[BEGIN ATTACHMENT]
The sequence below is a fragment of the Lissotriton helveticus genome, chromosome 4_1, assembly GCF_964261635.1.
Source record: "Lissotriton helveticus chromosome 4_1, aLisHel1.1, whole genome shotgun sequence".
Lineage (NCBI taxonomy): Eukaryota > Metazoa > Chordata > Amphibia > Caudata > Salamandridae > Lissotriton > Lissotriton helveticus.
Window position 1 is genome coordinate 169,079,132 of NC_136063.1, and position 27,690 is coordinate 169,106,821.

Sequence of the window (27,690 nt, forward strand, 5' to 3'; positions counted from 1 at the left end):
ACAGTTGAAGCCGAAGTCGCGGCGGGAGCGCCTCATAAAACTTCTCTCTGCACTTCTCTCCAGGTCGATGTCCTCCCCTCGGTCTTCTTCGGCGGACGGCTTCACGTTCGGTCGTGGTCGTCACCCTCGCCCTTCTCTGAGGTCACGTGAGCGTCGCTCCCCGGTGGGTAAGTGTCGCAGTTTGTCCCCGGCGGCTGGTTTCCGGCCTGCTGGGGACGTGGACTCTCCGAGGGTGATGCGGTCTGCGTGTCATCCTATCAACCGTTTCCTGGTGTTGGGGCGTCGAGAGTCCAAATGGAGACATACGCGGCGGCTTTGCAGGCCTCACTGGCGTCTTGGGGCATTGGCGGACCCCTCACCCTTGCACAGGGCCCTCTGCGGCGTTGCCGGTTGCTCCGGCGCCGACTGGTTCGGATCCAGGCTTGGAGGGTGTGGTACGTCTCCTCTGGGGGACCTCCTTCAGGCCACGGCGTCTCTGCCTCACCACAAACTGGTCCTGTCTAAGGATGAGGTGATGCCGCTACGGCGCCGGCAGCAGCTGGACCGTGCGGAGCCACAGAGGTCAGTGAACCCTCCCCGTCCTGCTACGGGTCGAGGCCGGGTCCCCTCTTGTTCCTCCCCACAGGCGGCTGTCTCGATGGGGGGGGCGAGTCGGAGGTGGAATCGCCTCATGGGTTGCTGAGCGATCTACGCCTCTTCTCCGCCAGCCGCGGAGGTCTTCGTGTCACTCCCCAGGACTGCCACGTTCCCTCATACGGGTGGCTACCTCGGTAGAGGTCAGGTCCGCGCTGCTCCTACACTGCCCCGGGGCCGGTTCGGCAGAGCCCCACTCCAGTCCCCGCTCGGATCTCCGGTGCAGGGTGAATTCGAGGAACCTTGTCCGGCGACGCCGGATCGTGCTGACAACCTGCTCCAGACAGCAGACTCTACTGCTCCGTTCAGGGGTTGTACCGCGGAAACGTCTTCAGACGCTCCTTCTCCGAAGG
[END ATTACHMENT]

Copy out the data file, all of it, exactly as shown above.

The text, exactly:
The sequence below is a fragment of the Lissotriton helveticus genome, chromosome 4_1, assembly GCF_964261635.1.
Source record: "Lissotriton helveticus chromosome 4_1, aLisHel1.1, whole genome shotgun sequence".
Lineage (NCBI taxonomy): Eukaryota > Metazoa > Chordata > Amphibia > Caudata > Salamandridae > Lissotriton > Lissotriton helveticus.
Window position 1 is genome coordinate 169,079,132 of NC_136063.1, and position 27,690 is coordinate 169,106,821.

Sequence of the window (27,690 nt, forward strand, 5' to 3'; positions counted from 1 at the left end):
ACAGTTGAAGCCGAAGTCGCGGCGGGAGCGCCTCATAAAACTTCTCTCTGCACTTCTCTCCAGGTCGATGTCCTCCCCTCGGTCTTCTTCGGCGGACGGCTTCACGTTCGGTCGTGGTCGTCACCCTCGCCCTTCTCTGAGGTCACGTGAGCGTCGCTCCCCGGTGGGTAAGTGTCGCAGTTTGTCCCCGGCGGCTGGTTTCCGGCCTGCTGGGGACGTGGACTCTCCGAGGGTGATGCGGTCTGCGTGTCATCCTATCAACCGTTTCCTGGTGTTGGGGCGTCGAGAGTCCAAATGGAGACATACGCGGCGGCTTTGCAGGCCTCACTGGCGTCTTGGGGCATTGGCGGACCCCTCACCCTTGCACAGGGCCCTCTGCGGCGTTGCCGGTTGCTCCGGCGCCGACTGGTTCGGATCCAGGCTTGGAGGGTGTGGTACGTCTCCTCTGGGGGACCTCCTTCAGGCCACGGCGTCTCTGCCTCACCACAAACTGGTCCTGTCTAAGGATGAGGTGATGCCGCTACGGCGCCGGCAGCAGCTGGACCGTGCGGAGCCACAGAGGTCAGTGAACCCTCCCCGTCCTGCTACGGGTCGAGGCCGGGTCCCCTCTTGTTCCTCCCCACAGGCGGCTGTCTCGATGGGGGGGGCGAGTCGGAGGTGGAATCGCCTCATGGGTTGCTGAGCGATCTACGCCTCTTCTCCGCCAGCCGCGGAGGTCTTCGTGTCACTCCCCAGGACTGCCACGTTCCCTCATACGGGTGGCTACCTCGGTAGAGGTCAGGTCCGCGCTGCTCCTACACTGCCCCGGGGCCGGTTCGGCAGAGCCCCACTCCAGTCCCCGCTCGGATCTCCGGTGCAGGGTGAATTCGAGGAACCTTGTCCGGCGACGCCGGATCGTGCTGACAACCTGCTCCAGACAGCAGACTCTACTGCTCCGTTCAGGGGTTGTACCGCGGAAACGTCTTCAGACGCTCCTTCTCCGAAGG